• JD: Let me ask you–
  • JD: Let me ask–
  • JD: What do you know now on day 100 that you wish you knew on day one of the presidency?
  • JD: That’s all you’ve learned, about the media? You knew from the campaign about the media. You said it all the time —
  • JD: So–
  • JD: No, no, I meant–
  • JD: Here’s a question.
  • JD: Let’s step back a minute.
  • JD: Presidents have to learn how to adapt. Every president comes into the job, it’s different than they expect, they must adapt. Surely, you’ve learned something else other than that the media is dishonest.
  • JD: And how do you adapt?
  • JD: Give me another thing you learned that you’re going to adapt and change because all presidents have to at this stage.
  • JD: Why?
  • JD: I want to get to–
  • JD: Let me ask you about health care — Tucker Carlson interviewed you about six weeks ago when you were in the middle of health care negotiations. And you agreed with him that the health care bill wasn’t going to help your supporters. That those who lived in rural areas, the older, were going to get hurt by that bill. And you told him–
  • JD: Well, hold on. Let me just finish the question, if I may, sir–
  • JD: Well, this is why I wanted to ask you. You said to Tucker, “We will take care of our people, or I am not signing it.” You said you were going to negotiate.
  • JD: So tell me what in the bill you’ve been negotiating to get–
  • JD: –in that helps your supporters. I’m just trying to get the details of how your people–
  • JD: –will be helped.
  • JD: So–
  • JD: I just want to compare you to your own.
  • JD: No, no, but I want–
  • JD: No, but I’m not. I’m asking what–
  • JD: –you’re going to do.
  • JD: So but in the bill, as it was analyzed, there were two problems. One, and you talked about this with Congressman Robert Aderholt, who brought you the example of the 64-year-old who under Obamacare the premiums–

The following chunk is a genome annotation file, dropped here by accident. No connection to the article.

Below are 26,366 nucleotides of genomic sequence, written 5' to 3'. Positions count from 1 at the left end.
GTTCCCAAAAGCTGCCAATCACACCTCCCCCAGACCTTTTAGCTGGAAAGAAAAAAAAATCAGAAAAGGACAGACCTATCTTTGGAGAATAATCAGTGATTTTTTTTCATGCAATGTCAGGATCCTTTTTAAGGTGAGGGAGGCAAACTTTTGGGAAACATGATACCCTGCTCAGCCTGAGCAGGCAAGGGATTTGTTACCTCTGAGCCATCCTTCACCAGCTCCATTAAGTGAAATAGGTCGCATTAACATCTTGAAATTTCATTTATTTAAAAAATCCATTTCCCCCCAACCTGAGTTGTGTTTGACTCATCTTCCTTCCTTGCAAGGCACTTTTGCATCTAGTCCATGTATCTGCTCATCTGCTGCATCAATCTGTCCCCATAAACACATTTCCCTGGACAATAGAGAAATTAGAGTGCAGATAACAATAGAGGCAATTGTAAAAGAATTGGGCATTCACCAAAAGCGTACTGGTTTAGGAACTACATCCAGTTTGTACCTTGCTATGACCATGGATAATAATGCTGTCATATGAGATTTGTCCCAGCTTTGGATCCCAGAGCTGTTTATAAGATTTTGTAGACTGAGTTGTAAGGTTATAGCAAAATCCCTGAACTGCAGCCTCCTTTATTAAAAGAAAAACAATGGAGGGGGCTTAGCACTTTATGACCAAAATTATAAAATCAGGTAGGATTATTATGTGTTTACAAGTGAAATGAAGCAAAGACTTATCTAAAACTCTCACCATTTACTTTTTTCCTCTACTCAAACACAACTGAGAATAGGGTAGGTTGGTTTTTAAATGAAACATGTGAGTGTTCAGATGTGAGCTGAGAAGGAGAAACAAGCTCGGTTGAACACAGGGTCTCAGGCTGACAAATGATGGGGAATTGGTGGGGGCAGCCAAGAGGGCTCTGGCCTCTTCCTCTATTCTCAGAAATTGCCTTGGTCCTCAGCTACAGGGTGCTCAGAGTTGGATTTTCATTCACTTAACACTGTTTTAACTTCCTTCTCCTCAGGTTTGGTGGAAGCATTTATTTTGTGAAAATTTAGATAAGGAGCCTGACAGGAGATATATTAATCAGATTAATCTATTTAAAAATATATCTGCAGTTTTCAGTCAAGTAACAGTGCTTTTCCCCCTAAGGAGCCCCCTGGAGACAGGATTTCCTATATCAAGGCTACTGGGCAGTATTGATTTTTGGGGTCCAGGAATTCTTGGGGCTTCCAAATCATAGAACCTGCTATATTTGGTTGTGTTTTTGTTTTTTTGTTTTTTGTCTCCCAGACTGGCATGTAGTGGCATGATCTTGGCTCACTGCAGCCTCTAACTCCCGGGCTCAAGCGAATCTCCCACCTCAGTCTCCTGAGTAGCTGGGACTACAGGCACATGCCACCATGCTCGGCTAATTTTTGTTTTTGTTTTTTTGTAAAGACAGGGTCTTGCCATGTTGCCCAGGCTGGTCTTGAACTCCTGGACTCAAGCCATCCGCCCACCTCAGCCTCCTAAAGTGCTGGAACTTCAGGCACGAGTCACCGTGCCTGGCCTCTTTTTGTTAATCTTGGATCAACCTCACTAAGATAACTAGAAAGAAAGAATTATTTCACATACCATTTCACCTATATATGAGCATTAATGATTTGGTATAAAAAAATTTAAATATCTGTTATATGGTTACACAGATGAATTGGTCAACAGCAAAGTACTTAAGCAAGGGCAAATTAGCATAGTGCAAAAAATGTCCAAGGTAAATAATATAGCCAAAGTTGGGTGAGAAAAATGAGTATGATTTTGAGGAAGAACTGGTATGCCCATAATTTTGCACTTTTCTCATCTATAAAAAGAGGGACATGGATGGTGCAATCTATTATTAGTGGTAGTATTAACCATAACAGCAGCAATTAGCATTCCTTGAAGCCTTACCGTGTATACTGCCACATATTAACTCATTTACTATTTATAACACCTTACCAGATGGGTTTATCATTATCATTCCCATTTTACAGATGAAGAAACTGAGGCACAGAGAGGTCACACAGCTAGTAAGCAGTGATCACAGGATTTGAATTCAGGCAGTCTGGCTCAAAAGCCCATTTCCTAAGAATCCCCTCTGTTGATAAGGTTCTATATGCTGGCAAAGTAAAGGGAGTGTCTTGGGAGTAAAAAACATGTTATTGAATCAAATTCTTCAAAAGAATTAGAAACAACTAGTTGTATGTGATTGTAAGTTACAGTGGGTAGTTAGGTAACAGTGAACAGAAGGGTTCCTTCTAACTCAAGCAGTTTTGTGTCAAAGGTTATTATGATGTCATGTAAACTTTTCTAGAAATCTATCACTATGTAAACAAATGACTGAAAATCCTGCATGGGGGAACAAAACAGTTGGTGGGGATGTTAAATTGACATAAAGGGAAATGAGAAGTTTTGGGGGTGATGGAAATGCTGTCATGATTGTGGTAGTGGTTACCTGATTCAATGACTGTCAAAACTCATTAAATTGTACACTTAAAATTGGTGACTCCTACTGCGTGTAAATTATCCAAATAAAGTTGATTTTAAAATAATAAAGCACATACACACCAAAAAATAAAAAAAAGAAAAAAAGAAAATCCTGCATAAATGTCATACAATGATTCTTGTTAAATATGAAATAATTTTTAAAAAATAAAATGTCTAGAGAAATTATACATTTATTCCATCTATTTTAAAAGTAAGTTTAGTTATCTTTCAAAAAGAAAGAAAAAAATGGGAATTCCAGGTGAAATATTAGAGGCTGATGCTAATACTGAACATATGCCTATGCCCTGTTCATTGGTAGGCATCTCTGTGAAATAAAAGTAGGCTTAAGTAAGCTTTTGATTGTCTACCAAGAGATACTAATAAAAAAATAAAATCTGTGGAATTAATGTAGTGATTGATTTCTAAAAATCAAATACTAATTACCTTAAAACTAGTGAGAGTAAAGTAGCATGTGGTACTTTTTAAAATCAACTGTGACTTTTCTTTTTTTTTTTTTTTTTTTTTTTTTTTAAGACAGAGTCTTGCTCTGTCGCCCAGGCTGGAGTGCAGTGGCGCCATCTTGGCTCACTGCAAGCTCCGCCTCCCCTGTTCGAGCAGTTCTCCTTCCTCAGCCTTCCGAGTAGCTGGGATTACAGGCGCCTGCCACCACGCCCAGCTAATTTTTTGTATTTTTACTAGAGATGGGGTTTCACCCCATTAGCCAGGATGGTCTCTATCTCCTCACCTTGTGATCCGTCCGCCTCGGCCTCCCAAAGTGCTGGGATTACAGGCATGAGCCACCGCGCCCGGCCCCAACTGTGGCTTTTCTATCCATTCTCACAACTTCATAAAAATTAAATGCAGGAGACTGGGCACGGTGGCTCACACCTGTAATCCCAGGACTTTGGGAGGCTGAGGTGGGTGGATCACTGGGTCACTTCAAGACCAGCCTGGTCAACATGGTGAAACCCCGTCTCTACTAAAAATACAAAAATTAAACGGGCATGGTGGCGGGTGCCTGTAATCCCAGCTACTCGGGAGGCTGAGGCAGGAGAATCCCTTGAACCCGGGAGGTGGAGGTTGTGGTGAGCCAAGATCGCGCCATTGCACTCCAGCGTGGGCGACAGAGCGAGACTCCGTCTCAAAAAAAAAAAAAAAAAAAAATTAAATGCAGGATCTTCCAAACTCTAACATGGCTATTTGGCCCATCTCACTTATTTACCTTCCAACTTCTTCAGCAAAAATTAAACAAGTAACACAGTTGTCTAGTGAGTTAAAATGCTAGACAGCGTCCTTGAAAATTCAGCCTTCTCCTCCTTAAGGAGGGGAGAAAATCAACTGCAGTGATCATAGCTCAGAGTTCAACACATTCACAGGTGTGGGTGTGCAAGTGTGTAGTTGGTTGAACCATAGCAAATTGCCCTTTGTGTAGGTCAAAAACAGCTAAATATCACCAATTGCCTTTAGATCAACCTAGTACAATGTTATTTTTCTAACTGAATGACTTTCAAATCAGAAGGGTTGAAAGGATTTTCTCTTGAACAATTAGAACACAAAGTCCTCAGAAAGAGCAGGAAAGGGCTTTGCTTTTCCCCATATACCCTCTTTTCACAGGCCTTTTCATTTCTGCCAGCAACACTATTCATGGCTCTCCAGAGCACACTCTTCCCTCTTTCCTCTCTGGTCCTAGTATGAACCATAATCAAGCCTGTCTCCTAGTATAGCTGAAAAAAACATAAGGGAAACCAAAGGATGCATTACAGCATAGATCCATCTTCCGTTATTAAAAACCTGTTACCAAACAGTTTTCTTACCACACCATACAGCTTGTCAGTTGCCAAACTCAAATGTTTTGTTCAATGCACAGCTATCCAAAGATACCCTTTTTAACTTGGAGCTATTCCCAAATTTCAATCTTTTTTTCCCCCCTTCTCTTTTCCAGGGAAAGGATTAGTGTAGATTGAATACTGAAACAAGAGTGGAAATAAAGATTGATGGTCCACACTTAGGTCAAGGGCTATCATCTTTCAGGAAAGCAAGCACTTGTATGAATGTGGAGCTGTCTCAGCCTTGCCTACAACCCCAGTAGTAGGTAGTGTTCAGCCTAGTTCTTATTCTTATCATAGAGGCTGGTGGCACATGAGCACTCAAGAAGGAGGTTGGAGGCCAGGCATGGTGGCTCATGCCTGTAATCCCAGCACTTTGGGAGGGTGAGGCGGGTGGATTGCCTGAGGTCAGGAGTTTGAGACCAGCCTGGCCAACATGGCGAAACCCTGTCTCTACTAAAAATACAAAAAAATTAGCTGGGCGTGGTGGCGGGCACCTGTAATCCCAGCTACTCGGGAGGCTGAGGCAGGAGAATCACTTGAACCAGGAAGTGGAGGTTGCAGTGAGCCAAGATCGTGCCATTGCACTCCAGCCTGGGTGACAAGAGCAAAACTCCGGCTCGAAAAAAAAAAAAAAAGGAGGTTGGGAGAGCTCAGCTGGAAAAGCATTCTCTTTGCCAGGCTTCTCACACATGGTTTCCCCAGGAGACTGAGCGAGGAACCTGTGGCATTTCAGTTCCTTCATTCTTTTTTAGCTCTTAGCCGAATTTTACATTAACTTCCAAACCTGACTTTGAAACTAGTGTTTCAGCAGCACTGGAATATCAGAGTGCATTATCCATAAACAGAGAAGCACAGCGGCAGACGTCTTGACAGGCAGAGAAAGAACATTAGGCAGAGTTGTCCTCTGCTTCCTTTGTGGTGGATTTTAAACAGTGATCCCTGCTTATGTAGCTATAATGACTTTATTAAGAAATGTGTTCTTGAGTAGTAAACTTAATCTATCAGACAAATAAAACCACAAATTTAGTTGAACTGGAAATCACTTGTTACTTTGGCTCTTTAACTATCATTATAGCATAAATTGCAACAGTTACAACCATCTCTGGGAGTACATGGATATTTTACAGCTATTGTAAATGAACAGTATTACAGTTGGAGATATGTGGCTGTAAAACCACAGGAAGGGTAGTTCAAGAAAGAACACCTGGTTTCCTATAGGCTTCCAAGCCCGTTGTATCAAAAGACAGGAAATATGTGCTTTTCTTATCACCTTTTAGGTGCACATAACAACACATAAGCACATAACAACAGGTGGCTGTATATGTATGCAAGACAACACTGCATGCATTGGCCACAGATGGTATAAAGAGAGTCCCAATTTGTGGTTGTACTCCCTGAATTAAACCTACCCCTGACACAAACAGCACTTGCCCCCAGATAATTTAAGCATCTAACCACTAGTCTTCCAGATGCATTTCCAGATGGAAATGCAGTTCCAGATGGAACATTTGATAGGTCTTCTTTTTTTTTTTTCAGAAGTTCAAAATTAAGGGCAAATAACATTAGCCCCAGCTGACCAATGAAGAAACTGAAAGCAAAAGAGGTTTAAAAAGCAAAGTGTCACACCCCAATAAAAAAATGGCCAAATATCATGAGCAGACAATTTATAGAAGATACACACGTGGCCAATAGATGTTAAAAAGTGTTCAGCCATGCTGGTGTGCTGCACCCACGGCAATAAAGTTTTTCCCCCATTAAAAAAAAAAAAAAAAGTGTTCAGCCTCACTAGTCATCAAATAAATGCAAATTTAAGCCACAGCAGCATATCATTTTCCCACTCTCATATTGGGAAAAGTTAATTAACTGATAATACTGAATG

• JD: But has that been fixed?
  • JD: How?
  • JD: What kind though?
  • JD: Help us explain because there are people–
  • JD: –out there wondering what kind of changes.
  • JD: Okay.
  • JD: But that’s not in–
  • JD: –this bill. The borders are not in–
  • JD: –this bill. It’s in that third bill, right, because–
  • JD: Okay.
  • JD: Let me–
  • JD: So–
  • JD: So what you’ve just described is the bill that you previously had said you worried wouldn’t help your people. And here’s why I ask. You said, “Pre-existing conditions.”
  • JD: Okay.
  • JD: Although–
  • JD: In one of the fixes that was–
  • JD: In one of the fixes it was discussed pre-existing was optional for the states–
  • JD: –oh, okay. So it’ll–
  • JD: –be permanent?
  • JD: Okay. Well, that’s a development, sir. So you’re saying it’s going to be pre-existing to everybody?
  • JD: Just to–
  • JD: Let me ask you something–
  • JD: Okay. So what I hear you saying is pre-existing is going to be in there for everybody, it’s not going to be up to the states?
  • JD: And it’s not up to the states?
  • JD: Okay.
  • JD: But on that crucial question, it’s not going to be left up to the states? Everybody gets pre-existing, no matter where they live?
  • JD: Guaranteed?
  • JD: Okay. Is it a guarantee?